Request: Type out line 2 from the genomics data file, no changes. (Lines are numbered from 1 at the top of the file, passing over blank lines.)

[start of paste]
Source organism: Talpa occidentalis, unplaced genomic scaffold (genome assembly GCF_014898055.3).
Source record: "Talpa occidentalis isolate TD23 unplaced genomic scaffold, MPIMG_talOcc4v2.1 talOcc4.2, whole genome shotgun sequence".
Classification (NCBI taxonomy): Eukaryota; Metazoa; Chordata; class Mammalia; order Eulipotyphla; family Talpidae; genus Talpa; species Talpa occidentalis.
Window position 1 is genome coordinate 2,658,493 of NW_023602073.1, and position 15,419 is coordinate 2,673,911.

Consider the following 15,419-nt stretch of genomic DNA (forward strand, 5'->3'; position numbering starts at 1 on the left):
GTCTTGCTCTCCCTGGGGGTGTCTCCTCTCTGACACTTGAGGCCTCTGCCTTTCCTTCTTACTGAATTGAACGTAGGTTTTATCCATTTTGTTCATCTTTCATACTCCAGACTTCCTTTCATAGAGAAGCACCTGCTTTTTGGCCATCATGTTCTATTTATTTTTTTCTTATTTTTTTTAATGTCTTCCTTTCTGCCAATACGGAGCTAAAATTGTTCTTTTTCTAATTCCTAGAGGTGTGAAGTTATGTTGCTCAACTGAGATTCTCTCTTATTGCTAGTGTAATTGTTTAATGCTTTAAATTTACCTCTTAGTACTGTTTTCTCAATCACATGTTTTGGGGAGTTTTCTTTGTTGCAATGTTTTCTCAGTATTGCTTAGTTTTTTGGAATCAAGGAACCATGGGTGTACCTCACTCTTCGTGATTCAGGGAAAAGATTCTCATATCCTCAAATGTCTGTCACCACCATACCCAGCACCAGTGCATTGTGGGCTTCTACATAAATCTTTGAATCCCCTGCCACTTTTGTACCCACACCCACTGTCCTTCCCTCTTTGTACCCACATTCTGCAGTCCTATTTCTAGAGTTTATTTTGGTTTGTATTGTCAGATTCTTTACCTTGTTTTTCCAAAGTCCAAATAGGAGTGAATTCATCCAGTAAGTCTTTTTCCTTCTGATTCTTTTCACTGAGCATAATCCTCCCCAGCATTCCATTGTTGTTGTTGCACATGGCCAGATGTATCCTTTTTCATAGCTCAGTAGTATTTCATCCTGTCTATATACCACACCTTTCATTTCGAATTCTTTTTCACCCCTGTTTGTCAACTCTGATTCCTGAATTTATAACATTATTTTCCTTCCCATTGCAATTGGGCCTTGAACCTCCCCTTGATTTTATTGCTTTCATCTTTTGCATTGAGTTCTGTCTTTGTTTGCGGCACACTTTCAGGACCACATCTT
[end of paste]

Source record: "Talpa occidentalis isolate TD23 unplaced genomic scaffold, MPIMG_talOcc4v2.1 talOcc4.2, whole genome shotgun sequence".